Saying goodbye to everyone was hard. Watching my friends move on to new jobs in new states was harder, especially considering I’m stranded in the desert that is Arizona—where my parents moved to late during my junior year at college—without a single friend and without a job I so hoped to have by now. I see things just lying around the house that fill me with the memories of what was rather than the prospects of the future. As my memories absorb me, I can’t help but feel alone. The kind of loneliness that follows me and lingers in the shadows of my room.
I sit and dip my feet over the edge of the pool and feel loneliness heavy on my shoulder.
I walk my dog in the morning with loneliness trailing just a few paces behind. No matter how far or how fast I run at the gym, I know that loneliness waits for me in the passenger seat of my car when I leave. Maybe I’ve been reading too much Stephen King and making a monster out of loneliness is just figment of my imagination, but when I turn the lights off before bed and the shadows of my room envelop me alongside my comforter I can’t help but feel completely and oppressively lonely.
By now, I’d imagined I’d be starting anew in some city with a good job and a cute studio apartment. I’d be getting drinks and dinner with friends at night after a long day at the office then retire home and read until I fell asleep. Then I’d do it all over the next day. I had high hopes, to say the least. Moving home was a likely possibility, and I didn’t mind the idea of it. I had just forgotten that the only company waiting for me in Arizona was my parents and dog. I hadn’t considered the possibility of boredom and household chores and endless applications to fill out.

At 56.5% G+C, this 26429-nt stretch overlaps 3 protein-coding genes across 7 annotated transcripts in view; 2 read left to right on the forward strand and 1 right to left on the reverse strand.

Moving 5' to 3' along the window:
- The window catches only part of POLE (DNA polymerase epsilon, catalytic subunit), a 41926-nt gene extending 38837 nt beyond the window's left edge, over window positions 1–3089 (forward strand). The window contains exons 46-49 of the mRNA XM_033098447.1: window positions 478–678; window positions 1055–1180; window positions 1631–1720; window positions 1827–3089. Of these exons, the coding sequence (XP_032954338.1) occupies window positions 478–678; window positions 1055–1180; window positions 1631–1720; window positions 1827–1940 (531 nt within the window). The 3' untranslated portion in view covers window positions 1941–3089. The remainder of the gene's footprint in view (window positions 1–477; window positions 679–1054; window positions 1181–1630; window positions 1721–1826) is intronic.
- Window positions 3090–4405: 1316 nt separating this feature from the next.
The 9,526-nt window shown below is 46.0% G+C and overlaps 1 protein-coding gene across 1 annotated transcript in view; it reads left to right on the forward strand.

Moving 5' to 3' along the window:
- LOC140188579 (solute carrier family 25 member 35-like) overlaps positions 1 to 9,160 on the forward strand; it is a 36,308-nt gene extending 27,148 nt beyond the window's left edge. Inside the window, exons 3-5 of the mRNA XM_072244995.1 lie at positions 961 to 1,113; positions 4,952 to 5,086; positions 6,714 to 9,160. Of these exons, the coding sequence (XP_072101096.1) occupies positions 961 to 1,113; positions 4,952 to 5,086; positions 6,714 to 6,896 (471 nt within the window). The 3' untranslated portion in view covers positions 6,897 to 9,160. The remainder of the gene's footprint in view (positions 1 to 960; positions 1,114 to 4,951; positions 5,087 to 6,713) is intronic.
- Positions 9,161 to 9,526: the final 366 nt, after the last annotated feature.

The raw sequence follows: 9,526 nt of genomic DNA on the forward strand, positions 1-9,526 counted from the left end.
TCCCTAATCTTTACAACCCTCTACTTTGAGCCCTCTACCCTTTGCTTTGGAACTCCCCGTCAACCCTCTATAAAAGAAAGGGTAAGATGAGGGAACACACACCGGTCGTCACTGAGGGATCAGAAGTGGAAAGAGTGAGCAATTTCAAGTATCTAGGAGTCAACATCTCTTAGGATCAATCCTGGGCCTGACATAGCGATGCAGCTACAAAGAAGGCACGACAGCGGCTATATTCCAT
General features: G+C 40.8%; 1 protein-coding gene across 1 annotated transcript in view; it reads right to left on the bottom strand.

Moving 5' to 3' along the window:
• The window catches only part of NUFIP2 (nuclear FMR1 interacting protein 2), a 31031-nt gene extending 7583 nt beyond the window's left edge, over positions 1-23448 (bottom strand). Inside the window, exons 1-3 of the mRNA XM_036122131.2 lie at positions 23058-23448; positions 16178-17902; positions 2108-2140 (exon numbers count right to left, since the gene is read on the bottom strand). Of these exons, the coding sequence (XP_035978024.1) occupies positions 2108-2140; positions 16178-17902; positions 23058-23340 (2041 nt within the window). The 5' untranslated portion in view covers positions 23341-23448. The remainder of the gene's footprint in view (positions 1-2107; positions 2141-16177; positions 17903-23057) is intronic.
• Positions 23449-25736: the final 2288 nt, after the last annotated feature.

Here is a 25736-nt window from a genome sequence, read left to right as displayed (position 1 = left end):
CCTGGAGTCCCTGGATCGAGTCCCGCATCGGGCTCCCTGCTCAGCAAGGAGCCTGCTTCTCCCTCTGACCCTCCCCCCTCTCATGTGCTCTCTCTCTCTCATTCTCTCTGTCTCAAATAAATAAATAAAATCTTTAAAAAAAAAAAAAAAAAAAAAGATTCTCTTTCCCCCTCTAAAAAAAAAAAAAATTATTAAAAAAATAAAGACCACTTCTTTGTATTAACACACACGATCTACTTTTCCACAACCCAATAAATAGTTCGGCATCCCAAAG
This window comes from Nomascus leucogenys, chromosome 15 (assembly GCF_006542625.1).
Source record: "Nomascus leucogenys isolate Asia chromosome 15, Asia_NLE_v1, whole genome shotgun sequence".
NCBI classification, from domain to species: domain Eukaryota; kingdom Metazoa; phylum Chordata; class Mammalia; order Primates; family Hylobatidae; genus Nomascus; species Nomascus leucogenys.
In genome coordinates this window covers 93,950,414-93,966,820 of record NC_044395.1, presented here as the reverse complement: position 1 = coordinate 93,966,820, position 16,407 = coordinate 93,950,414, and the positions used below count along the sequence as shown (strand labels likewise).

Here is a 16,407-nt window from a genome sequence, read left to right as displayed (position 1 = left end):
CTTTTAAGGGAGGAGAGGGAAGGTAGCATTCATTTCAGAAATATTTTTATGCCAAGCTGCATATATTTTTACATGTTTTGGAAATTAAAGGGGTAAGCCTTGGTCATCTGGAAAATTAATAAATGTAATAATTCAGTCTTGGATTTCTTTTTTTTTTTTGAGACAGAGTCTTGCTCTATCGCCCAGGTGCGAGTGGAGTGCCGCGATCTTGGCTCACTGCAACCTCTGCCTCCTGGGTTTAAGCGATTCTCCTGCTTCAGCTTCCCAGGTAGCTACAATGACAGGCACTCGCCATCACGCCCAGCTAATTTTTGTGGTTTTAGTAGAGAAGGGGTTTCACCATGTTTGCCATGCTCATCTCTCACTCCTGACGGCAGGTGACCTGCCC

I hadn’t considered the possibility of being lonely.
I’m afraid of feeling lonely, of being alone. I have been surrounded by friends for 22 years. From elementary school to the day I left college I always had a friend down the street, a holler downstairs, or a phone call away. I’m not accustomed to loneliness. However, it’s my fear that pushes me toward optimism. I find ways to refuse loneliness’ coos and coaxes. Running at the gym is a refusal. My mind and body are focused on something other. The music blasting in my ears propels me to my best. I leave elated. For some time, in the gym and after, loneliness doesn’t phase me as if I’ve defeated the monster lurking in my mind once and for all. I use that feeling to sustain me. If I don’t find it in running, I find it in books. I read every day at least for a few minutes although it really ends up being a few hours. I escape into the world that the author creates, into the minds of the characters. As they deal with their monsters, I forget about mine.
I also have to remind myself that I’m not really physically alone.
There are people all around me going about their days, running next to me in the gym, swimming in the pool next door. I try to go out every day to live among them to show myself I’m not the only person in the world even if I may feel like it at times. Even when I’m beside myself going crazy with cabin fever at home, I remind myself that I’m not alone there either. I’m living with my parents after all. While they have their own lives and work to carry on with they’re always there for me if I need them; whether it be from down the hall or miles across the country. They call themselves “my team” and we have meetings about my job search and what I can do to better it. They don’t want to see me discouraged or depressed and neither do I.
Between reading, running, trips around town and convening with my parents, loneliness cowers. Some days, I allow loneliness to wrap its arms around me in a burdensome bear hug and my mind reminisces on heart-wrenching memories of what used to be. But I crave the days in which I deny it the opportunity.